Further Measures From the Bank of England to Support LIBOR Transition

Bernadine Reese, Managing Director Risk and Compliance, Protiviti UK

In what has become a steady stream of advisories from regulators globally about the financial institution’s preparedness for LIBOR transition, the Bank of England (the Bank), on February 26,  announced further measures designed to “turbo-charge sterling LIBOR transition” in a speech by Andrew Hauser, Executive Director of Markets at the Bank. The Bank recognises the progress made in 2019, particularly in the sterling wholesale markets towards sterling transition from the LIBOR risk-free reference rate to its replacement SONIA, which is due to take effect at the end of 2021. Good progress was made in 2019 in relation to derivatives, especially swaps, and the Bank and FCA have strongly encouraged market makers to use SONIA as the standard reference rate for sterling interest rate swaps from 2 March 2020.  However, there is a further call to action for the financial services industry, with 2020 being a critical year to ensure that there is much more progress in driving transition in the sterling cash markets and, in particular, that there are no new issuances of term LIBOR-linked cash instruments after the third quarter of 2020.

To support the further development of the SONIA-related markets and the transition, the Bank has announced the following two measures:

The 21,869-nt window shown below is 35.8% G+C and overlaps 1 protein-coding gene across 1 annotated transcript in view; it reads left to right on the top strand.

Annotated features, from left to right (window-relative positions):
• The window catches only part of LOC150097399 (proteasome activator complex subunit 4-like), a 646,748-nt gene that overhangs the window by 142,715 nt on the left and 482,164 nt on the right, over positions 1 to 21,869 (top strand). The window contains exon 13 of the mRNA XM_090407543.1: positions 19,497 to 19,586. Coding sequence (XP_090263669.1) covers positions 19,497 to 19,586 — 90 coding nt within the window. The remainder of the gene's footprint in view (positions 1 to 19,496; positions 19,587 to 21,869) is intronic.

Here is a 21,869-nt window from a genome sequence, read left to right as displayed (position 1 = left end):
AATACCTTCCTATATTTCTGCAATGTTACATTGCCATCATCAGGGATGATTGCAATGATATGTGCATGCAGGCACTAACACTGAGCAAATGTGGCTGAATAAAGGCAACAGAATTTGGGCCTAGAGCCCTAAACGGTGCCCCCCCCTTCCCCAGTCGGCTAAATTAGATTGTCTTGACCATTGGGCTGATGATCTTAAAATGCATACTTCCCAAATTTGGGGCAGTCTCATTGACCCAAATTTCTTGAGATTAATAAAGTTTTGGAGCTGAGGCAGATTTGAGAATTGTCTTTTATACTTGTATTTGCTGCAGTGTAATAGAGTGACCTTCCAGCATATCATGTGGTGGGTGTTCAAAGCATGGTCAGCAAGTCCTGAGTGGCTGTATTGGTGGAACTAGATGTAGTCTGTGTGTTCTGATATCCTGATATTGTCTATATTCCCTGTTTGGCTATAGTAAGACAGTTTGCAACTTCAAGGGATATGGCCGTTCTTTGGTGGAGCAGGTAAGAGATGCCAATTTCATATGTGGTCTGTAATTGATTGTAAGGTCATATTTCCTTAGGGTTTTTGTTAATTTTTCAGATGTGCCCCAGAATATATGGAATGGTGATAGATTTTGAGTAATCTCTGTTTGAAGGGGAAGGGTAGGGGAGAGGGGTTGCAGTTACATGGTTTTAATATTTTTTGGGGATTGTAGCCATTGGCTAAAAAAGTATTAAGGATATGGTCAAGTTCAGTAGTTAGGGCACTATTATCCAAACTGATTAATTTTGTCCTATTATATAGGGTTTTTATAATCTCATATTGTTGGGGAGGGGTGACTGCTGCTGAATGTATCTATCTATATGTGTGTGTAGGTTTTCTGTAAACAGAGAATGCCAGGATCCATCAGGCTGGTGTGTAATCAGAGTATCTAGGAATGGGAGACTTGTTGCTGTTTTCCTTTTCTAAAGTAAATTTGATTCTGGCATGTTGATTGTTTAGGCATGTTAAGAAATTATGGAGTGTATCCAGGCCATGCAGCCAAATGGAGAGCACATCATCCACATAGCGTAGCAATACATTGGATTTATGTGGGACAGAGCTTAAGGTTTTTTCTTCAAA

• The Bank is intending to publish a compounded SONIA index, anticipated to commence by July 2020.  It is expected that the index will provide a flexible tool to help market participants construct compounded SONIA rates in an easy and consistent way, supporting achievement of the 2020 Q3 target for new issuance.
  • From October this year, the Bank will begin increasing haircuts progressively on LIBOR-linked collateral, thereby further encouraging the market to transition sooner rather than later.

The Bank of England is clearly signalling its support for the LIBOR transition, and UK regulators have been keen to stress to financial institutions that a lot remains to be done in less than two years.  Firms across the financial sector would be well advised to make sure their preparations for transitioning away from LIBOR are well underway, including planning for issues such as:

  • Review of legal contracts and documentation to identify where customer contracts will need to be amended and renegotiated
  • Identification of technology changes necessary to facilitate the transition
  • Consideration of accounting and valuation impacts
  • Assessment of the potential conduct risk impacts on customers arising from the change in rate, pricing decisions and the way these changes are communicated to customers

It is clear that this industry-wide challenge is significant, and firms would be wise not to underestimate the scale and scope of the changes required. The markets will be changing, and the regulators have a strong desire to see progress.

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